Charles W. Reed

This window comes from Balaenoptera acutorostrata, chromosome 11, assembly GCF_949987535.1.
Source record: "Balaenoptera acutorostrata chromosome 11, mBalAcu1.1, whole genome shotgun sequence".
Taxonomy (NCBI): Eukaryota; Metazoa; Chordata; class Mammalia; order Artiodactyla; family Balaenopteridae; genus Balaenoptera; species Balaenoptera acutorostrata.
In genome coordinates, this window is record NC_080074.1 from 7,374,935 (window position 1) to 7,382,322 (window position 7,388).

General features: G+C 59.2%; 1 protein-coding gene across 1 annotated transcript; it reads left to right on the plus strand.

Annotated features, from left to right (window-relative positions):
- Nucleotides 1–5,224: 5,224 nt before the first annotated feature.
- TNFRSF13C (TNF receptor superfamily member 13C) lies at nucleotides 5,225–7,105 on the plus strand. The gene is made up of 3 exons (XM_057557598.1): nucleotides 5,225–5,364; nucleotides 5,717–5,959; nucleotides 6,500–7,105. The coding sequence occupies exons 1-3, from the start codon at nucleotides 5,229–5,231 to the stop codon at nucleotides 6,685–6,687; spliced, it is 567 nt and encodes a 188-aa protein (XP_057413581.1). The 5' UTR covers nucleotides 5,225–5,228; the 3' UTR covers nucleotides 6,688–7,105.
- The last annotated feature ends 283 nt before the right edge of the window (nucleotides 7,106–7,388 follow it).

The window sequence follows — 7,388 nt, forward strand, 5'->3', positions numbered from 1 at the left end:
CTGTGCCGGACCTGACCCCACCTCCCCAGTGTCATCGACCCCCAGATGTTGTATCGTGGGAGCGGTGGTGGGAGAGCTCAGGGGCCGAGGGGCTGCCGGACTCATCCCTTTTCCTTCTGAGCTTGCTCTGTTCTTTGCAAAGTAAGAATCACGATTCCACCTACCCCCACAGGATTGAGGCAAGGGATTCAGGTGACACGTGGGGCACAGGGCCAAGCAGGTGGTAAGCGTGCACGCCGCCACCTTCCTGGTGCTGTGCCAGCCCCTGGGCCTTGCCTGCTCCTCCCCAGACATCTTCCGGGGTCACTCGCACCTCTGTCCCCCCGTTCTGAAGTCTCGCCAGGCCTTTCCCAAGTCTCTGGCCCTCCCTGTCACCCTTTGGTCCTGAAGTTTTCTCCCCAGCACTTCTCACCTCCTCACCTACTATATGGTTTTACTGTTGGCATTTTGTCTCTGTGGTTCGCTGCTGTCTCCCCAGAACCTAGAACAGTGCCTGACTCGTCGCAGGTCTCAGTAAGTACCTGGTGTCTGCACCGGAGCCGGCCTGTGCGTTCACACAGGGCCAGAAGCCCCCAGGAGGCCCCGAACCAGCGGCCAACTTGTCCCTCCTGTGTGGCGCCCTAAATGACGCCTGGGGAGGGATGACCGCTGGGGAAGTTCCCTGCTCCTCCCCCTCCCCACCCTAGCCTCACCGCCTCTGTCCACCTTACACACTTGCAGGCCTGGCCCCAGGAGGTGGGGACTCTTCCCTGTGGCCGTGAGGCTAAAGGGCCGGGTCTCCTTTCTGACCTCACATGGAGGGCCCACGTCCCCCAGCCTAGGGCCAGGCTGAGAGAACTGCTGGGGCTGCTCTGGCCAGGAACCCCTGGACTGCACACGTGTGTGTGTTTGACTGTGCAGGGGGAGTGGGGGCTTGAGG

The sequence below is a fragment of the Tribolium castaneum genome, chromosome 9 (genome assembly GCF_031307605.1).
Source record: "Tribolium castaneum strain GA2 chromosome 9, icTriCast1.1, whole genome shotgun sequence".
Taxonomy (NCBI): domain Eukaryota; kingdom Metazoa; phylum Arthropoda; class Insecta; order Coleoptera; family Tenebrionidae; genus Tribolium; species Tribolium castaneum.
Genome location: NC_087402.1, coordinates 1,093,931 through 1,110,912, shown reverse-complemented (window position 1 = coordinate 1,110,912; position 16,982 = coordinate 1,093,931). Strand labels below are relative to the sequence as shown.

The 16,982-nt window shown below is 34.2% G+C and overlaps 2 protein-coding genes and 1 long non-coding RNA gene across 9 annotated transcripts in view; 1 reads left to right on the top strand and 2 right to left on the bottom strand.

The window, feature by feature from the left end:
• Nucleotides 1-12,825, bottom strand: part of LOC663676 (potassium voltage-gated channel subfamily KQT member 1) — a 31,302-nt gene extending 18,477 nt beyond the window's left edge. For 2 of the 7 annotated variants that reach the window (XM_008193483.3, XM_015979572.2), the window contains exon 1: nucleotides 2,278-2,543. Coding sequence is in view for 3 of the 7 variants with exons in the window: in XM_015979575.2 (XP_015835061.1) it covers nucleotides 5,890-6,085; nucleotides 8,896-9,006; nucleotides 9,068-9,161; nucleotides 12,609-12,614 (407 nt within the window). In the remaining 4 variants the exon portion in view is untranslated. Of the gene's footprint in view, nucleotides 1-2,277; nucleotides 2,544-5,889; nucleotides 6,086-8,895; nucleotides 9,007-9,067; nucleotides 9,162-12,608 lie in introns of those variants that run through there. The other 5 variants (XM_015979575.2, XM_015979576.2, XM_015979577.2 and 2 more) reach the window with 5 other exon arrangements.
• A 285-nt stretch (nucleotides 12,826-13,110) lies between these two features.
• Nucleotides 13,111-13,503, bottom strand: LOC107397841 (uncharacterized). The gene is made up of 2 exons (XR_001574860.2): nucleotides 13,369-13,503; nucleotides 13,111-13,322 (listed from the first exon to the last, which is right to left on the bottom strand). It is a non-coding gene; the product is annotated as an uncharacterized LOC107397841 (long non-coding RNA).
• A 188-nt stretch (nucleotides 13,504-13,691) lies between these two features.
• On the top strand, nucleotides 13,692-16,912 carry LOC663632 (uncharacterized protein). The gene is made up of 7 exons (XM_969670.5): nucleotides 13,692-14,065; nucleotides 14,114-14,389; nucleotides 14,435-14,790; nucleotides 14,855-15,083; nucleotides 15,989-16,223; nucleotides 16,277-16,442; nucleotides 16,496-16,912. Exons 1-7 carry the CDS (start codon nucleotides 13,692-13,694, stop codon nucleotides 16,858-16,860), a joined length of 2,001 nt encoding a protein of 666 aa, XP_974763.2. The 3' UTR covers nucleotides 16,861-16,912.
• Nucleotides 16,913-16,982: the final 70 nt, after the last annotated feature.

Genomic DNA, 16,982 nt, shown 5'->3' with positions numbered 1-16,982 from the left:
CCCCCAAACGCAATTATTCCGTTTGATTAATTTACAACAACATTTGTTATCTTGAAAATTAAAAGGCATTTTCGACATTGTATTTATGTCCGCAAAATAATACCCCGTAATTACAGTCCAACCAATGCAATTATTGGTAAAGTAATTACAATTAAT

An especially gifted artist in capturing the everyday life of a Union army camp, Boston native Charles Wellington Reed (1841–1926) enlisted in the 9th Massachusetts Light Artillery on August 2, 1862. Serving for much of the war as a bugler, in 1895 he was awarded the Medal of Honor for his actions in saving the life of Captain John Bigelow at the Battle of Gettysburg. Reed also fought at the Wilderness, Spotsylvania, and Petersburg in 1864–1865. In many letters to his family, as well as in two sketch books, Charles Reed produced a number of perceptive drawings of his wartime experiences. Whether he was recording the commonplace or historic events, the illustrations are noteworthy for their intricate detail and humanity. A severe saber wound to Reed's right hand in August 1864 during the Petersburg siege failed to impede his artistic endeavors because the young Bostonian was left-handed. Transferred to the staff of General Gouverneur Kemble Warren as a topographical engineer in November of 1864, Reed's enthusiasm for drawing inspired him to pursue a career as an artist after the war, illustrating a number of Civil War publications including Hardtack and Coffee (1887).